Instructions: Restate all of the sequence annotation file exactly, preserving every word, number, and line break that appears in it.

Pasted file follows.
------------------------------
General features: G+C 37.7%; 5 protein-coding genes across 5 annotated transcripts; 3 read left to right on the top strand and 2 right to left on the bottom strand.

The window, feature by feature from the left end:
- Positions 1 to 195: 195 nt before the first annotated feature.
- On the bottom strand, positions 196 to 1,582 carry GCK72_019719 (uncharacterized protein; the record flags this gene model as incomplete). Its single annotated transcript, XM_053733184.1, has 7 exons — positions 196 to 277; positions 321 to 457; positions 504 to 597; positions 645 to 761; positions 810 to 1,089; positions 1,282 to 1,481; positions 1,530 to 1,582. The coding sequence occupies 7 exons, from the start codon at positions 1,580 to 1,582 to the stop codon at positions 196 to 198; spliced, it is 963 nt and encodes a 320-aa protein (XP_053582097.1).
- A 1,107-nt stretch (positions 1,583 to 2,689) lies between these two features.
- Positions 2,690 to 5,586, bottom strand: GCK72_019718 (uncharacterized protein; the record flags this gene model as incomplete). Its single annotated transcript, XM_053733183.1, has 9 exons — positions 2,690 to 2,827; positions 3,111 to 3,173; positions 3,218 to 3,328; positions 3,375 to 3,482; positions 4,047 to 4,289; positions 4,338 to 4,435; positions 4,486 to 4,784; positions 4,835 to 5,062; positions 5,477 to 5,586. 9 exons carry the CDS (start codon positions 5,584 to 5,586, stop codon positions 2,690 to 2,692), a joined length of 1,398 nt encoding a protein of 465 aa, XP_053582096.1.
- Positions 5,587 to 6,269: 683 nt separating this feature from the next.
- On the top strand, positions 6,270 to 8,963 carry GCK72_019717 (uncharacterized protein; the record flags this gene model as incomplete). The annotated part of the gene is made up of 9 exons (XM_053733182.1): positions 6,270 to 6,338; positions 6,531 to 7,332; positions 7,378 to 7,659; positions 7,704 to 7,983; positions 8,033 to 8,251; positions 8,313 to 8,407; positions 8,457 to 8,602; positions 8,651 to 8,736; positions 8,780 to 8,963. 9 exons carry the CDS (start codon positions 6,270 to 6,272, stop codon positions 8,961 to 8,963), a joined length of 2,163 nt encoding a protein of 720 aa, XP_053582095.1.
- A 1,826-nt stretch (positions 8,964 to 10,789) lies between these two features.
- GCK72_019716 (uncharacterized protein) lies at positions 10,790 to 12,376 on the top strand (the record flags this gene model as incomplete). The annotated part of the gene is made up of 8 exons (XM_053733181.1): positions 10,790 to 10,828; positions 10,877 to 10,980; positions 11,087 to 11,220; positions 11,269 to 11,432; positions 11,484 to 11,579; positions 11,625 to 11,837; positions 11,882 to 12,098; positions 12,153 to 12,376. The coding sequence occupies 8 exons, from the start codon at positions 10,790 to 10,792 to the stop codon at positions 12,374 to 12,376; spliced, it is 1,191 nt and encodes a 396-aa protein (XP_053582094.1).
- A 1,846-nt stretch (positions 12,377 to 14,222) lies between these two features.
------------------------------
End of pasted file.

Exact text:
General features: G+C 37.7%; 5 protein-coding genes across 5 annotated transcripts; 3 read left to right on the top strand and 2 right to left on the bottom strand.

The window, feature by feature from the left end:
- Positions 1 to 195: 195 nt before the first annotated feature.
- On the bottom strand, positions 196 to 1,582 carry GCK72_019719 (uncharacterized protein; the record flags this gene model as incomplete). Its single annotated transcript, XM_053733184.1, has 7 exons — positions 196 to 277; positions 321 to 457; positions 504 to 597; positions 645 to 761; positions 810 to 1,089; positions 1,282 to 1,481; positions 1,530 to 1,582. The coding sequence occupies 7 exons, from the start codon at positions 1,580 to 1,582 to the stop codon at positions 196 to 198; spliced, it is 963 nt and encodes a 320-aa protein (XP_053582097.1).
- A 1,107-nt stretch (positions 1,583 to 2,689) lies between these two features.
- Positions 2,690 to 5,586, bottom strand: GCK72_019718 (uncharacterized protein; the record flags this gene model as incomplete). Its single annotated transcript, XM_053733183.1, has 9 exons — positions 2,690 to 2,827; positions 3,111 to 3,173; positions 3,218 to 3,328; positions 3,375 to 3,482; positions 4,047 to 4,289; positions 4,338 to 4,435; positions 4,486 to 4,784; positions 4,835 to 5,062; positions 5,477 to 5,586. 9 exons carry the CDS (start codon positions 5,584 to 5,586, stop codon positions 2,690 to 2,692), a joined length of 1,398 nt encoding a protein of 465 aa, XP_053582096.1.
- Positions 5,587 to 6,269: 683 nt separating this feature from the next.
- On the top strand, positions 6,270 to 8,963 carry GCK72_019717 (uncharacterized protein; the record flags this gene model as incomplete). The annotated part of the gene is made up of 9 exons (XM_053733182.1): positions 6,270 to 6,338; positions 6,531 to 7,332; positions 7,378 to 7,659; positions 7,704 to 7,983; positions 8,033 to 8,251; positions 8,313 to 8,407; positions 8,457 to 8,602; positions 8,651 to 8,736; positions 8,780 to 8,963. 9 exons carry the CDS (start codon positions 6,270 to 6,272, stop codon positions 8,961 to 8,963), a joined length of 2,163 nt encoding a protein of 720 aa, XP_053582095.1.
- A 1,826-nt stretch (positions 8,964 to 10,789) lies between these two features.
- GCK72_019716 (uncharacterized protein) lies at positions 10,790 to 12,376 on the top strand (the record flags this gene model as incomplete). The annotated part of the gene is made up of 8 exons (XM_053733181.1): positions 10,790 to 10,828; positions 10,877 to 10,980; positions 11,087 to 11,220; positions 11,269 to 11,432; positions 11,484 to 11,579; positions 11,625 to 11,837; positions 11,882 to 12,098; positions 12,153 to 12,376. The coding sequence occupies 8 exons, from the start codon at positions 10,790 to 10,792 to the stop codon at positions 12,374 to 12,376; spliced, it is 1,191 nt and encodes a 396-aa protein (XP_053582094.1).
- A 1,846-nt stretch (positions 12,377 to 14,222) lies between these two features.